Some people add a pod of red pepper to the pot. If that's your thing, go right ahead! Also, most people eat their greens with a vinegary pepper sauce or red chili pepper flakes. There's no wrong way to eat turnip greens!
Now, what's the point in having turnip greens if you don't have some corn pone to go along with them. After all, you've got all that wonderful pot likker (for those of you not from the South, pot likker is the juice in the pot from the cooking of the turnip greens) and there's not much better with that than some old-fashioned corn pone.
How to Make Corn Pone
Corn pone is simply another variation on cornbread. It's my favorite cornbread, actually, and here's how I make it.
First, a note about the cornmeal. You really need some finely ground white cornmeal to make good corn pone. It's not very easy to find outside of the South and in some of the more "metro" areas of the South, it's hard to find now. I can't find it at all here in north Georgia, so I just make sure to get a couple of bags whenever I go back down to south Georgia. It's very different from the standard yellow cornmeal.
If you really want to try some, I do know that it can be purchased online from Amazon.
Preheat the oven to 475. Pour the vegetable or canola oil into a 9 or 10 inch cast iron skillet and place it into the oven while preheating.
When the oven is nearly up to temperature, mix the cornmeal, salt, and water. The batter should be slightly thicker than a pancake batter, but thin enough to pour.
Carefully remove the now hot pan from the oven and, working quickly, pour the batter into small rounds (3 or 4 inches across) in the hot oil. Spoon some of the hot fat on top of the batter.
Return the pan to the oven and bake for about 15 minutes or until golden brown. Broil for the last 2 to 3 minutes, if needed, to make the corn pone extra golden and crispy around the edges.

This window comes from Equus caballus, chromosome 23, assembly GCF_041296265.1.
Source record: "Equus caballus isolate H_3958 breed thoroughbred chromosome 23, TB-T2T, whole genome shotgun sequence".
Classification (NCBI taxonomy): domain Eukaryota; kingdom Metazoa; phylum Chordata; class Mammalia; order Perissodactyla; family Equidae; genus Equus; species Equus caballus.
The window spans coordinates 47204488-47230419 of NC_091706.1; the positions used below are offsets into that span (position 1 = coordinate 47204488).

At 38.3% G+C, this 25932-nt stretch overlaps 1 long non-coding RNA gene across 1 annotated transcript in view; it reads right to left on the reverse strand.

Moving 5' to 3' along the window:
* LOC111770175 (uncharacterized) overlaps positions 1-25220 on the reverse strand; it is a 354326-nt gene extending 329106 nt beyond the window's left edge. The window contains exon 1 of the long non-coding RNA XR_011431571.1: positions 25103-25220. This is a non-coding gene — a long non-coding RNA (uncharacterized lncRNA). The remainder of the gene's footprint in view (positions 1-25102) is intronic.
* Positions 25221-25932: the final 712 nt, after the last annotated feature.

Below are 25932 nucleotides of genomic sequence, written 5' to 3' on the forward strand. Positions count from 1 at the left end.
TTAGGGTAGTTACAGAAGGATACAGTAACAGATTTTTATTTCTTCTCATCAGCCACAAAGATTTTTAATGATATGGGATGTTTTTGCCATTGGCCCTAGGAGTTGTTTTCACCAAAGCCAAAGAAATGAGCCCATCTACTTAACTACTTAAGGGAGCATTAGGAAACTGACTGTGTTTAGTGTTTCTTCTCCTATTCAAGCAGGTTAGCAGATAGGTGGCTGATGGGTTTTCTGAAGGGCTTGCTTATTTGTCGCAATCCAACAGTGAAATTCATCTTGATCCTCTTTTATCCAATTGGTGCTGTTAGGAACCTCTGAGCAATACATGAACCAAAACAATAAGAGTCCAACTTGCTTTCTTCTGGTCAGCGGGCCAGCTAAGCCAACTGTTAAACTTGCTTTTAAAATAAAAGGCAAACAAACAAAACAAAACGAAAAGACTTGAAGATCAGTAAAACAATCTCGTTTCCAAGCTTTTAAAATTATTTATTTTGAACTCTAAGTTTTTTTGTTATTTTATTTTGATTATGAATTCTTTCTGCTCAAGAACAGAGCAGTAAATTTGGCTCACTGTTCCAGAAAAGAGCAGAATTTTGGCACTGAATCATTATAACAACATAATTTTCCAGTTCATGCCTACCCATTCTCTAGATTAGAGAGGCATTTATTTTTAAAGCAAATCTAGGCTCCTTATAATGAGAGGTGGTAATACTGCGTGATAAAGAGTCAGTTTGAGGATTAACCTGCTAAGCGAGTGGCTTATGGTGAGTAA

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Turnip Greens and Corn Pone
For the greens:
- 2 pounds fresh turnip greens cleaned, cut, and washed
- 1 tablespoon bacon fat
- 1 teaspoon chicken bouillon or 1 cube
- 1 teaspoon salt
For the corn pone:
- 2 cups finely gound white cornmeal
- 1 teaspoon salt
- 1.5 cups cold water or enough to make a batter that can be spooned similar to pancake batter
- 4 tablespoons canola oil or vegetable oil
To make the greens:
- In a large pot, combine the greens, bacon fat, chicken bouillon, and salt. Bring to a boil and then reduce to a simmer. Cover and cook for 45 minutes or until greens are tender.
- Taste and add additional salt if needed.
To make the corn pone:
- Preheat the oven to 475. Pour the vegetable or canola oil into a 9 or 10 inch cast iron skillet and place it into the oven while preheating.
- When the oven is nearly up to temperature, mix the corn meal, salt and water. The batter should be slightly thicker than a pancake batter, but thin enough to pour. Carefully remove the now hot pan from the oven and, working quickly, pour the batter into small rounds (3 or 4 inches across) in the hot oil. Spoon some of the hot fat on top of the batter.
- Bake for about 15 minutes or until golden brown. Broil for the last 2 to 3 minutes, if needed, to make the corn pone extra golden and crispy around the edges
Nutrition information is calculated by software based on the ingredients in each recipe. It is an estimate only and is provided for informational purposes. You should consult your health care provider or a registered dietitian if precise nutrition calculations are needed for health reasons.